Promised Land Box Art
Promised Land Blu-ray
There’s a lot of cinematographic potential in the sweeping landscapes of farm country. There are a lot of stories that can be told about farm country too, about people and towns, about relationships and hardships. I just wish Promised Land’s writers would have chosen a different path.

Promised Land begins with a compelling work relationship between Steve Butler (Matt Damon) and Sue Thomason (Frances McDormand) who are both extremely efficient at their jobs. They’re in sales—selling the idea of fracking to those barely eking it out in dying communities. The grace with which they sell makes it harder to dislike our heroes whenever the movie turns on them. However, when Dustin Noble (John Krasinski) shows up, the town begins to turn on the idea of bringing in industry via fracking.

Promised Land, unfortunately, has an agenda. There’s no problem with being anti-fracking, of course, but when something is so partisan it ceases to be a complicated issue, a movie should know it has problems. For the sake of time and fiction, we can’t get into all of the nitty gritty details, but Promised Land doesn’t even try to truly explain the issue it's advocating for, and its lack of complication makes its characters become completely black and white.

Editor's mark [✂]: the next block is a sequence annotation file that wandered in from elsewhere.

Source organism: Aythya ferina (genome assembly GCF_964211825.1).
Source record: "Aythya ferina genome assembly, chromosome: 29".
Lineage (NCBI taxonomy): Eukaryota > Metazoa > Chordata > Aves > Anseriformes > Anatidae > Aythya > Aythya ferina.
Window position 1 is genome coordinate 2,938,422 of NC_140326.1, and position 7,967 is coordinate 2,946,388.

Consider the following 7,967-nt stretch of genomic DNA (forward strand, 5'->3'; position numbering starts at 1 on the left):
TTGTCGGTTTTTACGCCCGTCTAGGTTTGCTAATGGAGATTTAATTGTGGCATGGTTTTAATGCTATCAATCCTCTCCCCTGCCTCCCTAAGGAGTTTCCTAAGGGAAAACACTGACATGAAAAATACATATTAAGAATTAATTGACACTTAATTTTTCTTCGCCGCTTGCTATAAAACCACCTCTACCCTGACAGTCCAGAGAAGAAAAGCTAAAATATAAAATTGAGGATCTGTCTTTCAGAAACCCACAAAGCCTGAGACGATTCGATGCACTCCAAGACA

Then there’s the twist, an ending so gnarled and ugly it seems nonsensical. With a script written by Krasinski and Damon and directed by Gus Van Sant, Promised Land clearly brings a lot of talent to the table, but it never comes together into a film that is either satisfying or wholly enjoyable.

You can order Promised Land over at Amazon.

Best Special Feature: “The Making of Promised Land” is the best special feature with the set, likely because there are very few bonus features with the film. The segment offers interviews with the cast and some of the crew. Van Sant pops up a lot and the directing, writing, characters, and plot are discussed in detail. Everyone talks about Damon a lot, and if I didn’t know Van Sant was actually the director on the film, you would think that Damon was actually the one behind the camera (in an odd twist, Damon was initially signed on to direct).

Other Special Features:
Extended Scene

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